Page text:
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Perfect time to plant a bloom of respect

The Flanders poppy.
The Flanders poppy. Contributed

THERE are two plants that have particular importance on Anzac Day: rosemary, and the red poppy, commonly known as the Flanders poppy.

Rosemary is said to help to improve memory, and has long been used as a symbol of fidelity and remembrance in literature and in folklore.

When Anzac troops landed at Gallipoli, rosemary was growing in profusion on the peninsula, and so it has become an important part of Anzac commemorations.

The Flanders poppy (Papaver rhoeas) is also closely associated with Anzac Day and also Remembrance Day in November.

Poppy seeds can lie dormant in the soil for a long time, germinating when the soil is disturbed and the weather warms.

This is what happened in the fields of Belgium and France in the spring of the years 1914-1918.

The vivid red of the poppy was said to come from the blood of fallen soldiers soaking into the soil, and the sight of the red poppies was the inspiration for Lieutenant Colonel John McCrae to write the poem In Flanders Fields.

Red poppies were also growing on the Gallipoli peninsula when Anzac troops landed there in April, 1915.

After the war ended, the Flanders poppy was adopted as the emblem for organisations working to support returned soldiers and their families, as well as the families of soldiers who lost their lives.

Even without the deeply important symbolism, the Flanders poppy is really beautiful and definitely worth growing.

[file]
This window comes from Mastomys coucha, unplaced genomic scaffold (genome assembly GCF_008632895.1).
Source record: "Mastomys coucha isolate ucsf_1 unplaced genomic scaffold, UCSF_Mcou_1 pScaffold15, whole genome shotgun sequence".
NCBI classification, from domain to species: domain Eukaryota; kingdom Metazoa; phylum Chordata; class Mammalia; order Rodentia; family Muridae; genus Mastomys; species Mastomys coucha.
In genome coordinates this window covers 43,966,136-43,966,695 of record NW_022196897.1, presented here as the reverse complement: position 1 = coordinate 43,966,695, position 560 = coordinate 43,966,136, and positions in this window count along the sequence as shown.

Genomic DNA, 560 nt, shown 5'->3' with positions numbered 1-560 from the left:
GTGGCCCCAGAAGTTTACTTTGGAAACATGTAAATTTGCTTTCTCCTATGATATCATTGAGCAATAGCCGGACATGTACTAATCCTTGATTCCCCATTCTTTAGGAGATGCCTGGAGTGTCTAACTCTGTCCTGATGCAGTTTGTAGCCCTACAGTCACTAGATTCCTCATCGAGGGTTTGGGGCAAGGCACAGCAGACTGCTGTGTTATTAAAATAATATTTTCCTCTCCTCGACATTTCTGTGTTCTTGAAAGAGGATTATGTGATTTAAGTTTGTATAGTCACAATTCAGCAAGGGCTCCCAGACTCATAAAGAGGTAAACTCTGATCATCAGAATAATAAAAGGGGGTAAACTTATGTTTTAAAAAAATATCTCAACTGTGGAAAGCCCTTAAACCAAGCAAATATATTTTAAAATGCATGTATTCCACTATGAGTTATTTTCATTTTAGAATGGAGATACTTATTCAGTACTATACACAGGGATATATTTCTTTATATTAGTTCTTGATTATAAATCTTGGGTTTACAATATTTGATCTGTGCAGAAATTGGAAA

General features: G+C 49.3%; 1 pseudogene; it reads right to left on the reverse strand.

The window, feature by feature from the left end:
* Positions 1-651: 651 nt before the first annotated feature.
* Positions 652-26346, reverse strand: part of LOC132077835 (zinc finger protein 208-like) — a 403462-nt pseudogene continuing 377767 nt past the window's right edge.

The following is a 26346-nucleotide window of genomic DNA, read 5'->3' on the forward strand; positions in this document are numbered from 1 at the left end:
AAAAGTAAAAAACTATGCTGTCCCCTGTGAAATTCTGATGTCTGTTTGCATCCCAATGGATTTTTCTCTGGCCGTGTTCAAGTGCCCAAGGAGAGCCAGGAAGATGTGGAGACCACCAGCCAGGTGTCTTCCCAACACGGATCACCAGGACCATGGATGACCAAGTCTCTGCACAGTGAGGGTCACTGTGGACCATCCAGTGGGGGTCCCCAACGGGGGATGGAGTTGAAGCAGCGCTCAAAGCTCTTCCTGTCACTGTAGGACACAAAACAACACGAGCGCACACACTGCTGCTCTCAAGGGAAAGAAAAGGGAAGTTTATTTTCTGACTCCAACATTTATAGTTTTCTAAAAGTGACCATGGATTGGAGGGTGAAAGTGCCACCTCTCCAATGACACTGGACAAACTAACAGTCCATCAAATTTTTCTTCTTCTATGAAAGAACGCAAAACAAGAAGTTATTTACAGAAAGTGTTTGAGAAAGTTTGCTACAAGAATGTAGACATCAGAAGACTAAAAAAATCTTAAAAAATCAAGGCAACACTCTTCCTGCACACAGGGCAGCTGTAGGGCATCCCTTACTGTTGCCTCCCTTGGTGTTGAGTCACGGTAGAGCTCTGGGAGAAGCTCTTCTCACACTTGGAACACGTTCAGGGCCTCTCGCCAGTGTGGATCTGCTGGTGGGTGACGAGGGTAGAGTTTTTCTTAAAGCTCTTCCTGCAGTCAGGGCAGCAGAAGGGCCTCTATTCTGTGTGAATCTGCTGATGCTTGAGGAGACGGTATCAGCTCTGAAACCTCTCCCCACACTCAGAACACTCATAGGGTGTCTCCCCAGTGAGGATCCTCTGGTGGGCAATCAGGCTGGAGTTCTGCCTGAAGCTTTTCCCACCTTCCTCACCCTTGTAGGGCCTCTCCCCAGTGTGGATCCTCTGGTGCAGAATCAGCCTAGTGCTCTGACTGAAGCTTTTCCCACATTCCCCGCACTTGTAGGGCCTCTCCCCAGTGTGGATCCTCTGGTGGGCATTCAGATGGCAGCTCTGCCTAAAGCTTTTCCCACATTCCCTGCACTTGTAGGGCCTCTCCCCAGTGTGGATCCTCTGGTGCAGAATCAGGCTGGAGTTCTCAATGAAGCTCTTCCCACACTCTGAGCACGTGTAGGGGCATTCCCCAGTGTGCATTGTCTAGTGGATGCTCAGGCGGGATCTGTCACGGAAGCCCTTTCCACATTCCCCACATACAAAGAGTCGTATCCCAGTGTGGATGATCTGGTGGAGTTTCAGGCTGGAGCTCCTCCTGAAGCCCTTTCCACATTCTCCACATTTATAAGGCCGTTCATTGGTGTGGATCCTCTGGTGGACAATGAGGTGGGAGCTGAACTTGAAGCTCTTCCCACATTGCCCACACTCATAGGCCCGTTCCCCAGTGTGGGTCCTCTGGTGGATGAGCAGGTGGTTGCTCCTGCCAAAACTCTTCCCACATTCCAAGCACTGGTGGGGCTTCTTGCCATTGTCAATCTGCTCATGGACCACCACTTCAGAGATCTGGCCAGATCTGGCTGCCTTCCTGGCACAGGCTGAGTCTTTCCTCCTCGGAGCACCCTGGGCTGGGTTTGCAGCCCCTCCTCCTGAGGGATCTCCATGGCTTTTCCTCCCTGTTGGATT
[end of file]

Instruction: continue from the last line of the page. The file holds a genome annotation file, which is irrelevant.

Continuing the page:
It is really easy to grow from seed. Plant seeds now, around Anzac Day, and they will be in bloom in spring, around Remembrance Day.

Sow seed directly into garden beds or pots after enriching the soil with well-rotted organic matter, or filling pots with premium potting mix.

Cover the seed with a thin layer of seed-raising mix, and keep moist. Seedlings should emerge in 10-14 days.

Thin as necessary, keeping plants about 20cm apart. (This may sound wasteful, but a single packet has about 2000 seeds, so you have plenty.)

Protect the young seedlings from snails and slugs.

You will get bigger, better, more numerous flowers if you feed the plants with a liquid fertiliser every few weeks as they grow, and remove spent flowers to encourage more to form.

They look very pretty in a vase, so pick the just-opening buds with long stems and enjoy them in the house. Picking flowers encourages the plant to produce even more, so don't hold back.

Got a gardening question? Email maree@edenatbyron.com.au

Topics:  anzac anzac day garden green thumb maree curran



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